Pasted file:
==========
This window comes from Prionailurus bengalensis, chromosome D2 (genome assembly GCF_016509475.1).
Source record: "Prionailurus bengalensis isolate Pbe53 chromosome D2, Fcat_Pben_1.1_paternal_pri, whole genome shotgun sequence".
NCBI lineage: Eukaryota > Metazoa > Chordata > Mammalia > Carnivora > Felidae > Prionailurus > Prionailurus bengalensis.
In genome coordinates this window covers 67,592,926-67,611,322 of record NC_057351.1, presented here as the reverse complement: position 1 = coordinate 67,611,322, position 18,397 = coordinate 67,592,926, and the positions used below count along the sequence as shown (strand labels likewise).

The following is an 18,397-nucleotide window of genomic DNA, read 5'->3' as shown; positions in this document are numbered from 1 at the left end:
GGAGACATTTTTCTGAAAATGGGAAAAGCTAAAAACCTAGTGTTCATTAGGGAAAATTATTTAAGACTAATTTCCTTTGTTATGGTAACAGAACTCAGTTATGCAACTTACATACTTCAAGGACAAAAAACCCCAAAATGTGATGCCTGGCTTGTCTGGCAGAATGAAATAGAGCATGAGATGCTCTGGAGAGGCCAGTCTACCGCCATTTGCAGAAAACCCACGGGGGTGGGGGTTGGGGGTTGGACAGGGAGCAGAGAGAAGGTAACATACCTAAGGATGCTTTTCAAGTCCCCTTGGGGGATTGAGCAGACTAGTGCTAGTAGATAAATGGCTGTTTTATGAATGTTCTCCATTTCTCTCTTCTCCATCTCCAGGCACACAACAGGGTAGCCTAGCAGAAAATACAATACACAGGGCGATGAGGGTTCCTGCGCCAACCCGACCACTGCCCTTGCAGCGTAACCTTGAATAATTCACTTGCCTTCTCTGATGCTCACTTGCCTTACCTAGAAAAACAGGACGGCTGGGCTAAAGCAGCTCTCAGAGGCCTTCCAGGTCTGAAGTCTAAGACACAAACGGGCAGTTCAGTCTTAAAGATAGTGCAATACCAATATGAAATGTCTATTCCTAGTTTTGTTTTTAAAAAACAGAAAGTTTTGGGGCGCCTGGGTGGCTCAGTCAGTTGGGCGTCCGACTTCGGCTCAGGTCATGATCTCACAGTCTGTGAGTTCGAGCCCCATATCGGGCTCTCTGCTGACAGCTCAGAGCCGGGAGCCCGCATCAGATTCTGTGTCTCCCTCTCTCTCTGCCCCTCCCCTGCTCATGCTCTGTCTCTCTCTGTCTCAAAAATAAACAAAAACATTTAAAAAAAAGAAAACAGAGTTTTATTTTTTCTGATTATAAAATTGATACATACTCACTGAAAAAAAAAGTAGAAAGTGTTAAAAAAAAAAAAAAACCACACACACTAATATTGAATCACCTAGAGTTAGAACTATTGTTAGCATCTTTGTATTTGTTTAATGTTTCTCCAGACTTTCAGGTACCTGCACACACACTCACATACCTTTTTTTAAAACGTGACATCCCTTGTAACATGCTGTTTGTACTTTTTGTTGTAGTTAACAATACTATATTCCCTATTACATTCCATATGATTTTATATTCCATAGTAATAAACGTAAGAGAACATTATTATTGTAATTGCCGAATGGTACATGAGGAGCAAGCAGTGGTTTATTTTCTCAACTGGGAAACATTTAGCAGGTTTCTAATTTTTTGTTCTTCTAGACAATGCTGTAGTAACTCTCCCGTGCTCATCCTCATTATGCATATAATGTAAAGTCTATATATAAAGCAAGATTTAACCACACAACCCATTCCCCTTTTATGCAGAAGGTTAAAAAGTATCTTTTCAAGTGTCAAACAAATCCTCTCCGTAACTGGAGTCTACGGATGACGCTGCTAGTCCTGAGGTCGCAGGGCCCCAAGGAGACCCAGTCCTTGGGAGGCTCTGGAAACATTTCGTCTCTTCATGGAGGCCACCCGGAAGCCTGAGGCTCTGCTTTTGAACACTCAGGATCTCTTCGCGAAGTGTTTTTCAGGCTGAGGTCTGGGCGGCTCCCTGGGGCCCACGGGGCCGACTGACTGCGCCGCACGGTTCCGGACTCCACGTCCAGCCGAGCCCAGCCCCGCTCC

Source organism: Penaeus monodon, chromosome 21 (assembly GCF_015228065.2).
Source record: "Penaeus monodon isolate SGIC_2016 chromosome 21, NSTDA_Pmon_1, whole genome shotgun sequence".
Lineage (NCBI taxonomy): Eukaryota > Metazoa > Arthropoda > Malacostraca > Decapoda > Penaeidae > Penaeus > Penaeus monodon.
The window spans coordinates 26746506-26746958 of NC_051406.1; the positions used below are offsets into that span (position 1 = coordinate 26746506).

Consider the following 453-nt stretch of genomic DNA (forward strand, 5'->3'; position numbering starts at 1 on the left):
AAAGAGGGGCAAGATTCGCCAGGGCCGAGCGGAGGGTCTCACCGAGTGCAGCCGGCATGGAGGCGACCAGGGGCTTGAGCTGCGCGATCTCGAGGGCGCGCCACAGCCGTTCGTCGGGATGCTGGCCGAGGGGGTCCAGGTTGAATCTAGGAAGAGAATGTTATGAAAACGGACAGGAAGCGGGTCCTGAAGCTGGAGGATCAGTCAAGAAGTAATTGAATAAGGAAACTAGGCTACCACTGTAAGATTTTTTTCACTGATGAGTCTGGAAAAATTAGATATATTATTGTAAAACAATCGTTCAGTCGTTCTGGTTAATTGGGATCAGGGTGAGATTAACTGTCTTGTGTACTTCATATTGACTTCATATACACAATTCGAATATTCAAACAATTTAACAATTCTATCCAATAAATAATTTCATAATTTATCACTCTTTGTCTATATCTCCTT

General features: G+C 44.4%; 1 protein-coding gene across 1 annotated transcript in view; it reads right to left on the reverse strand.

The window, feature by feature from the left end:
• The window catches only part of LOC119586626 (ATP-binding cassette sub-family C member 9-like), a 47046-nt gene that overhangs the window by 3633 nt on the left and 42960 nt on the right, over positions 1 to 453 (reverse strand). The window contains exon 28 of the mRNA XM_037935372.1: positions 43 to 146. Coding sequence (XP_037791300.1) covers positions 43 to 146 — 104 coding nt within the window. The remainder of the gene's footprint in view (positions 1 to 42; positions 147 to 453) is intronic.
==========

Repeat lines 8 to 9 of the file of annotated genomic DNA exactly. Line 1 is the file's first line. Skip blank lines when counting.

Source record: "Penaeus monodon isolate SGIC_2016 chromosome 21, NSTDA_Pmon_1, whole genome shotgun sequence".
Lineage (NCBI taxonomy): Eukaryota > Metazoa > Arthropoda > Malacostraca > Decapoda > Penaeidae > Penaeus > Penaeus monodon.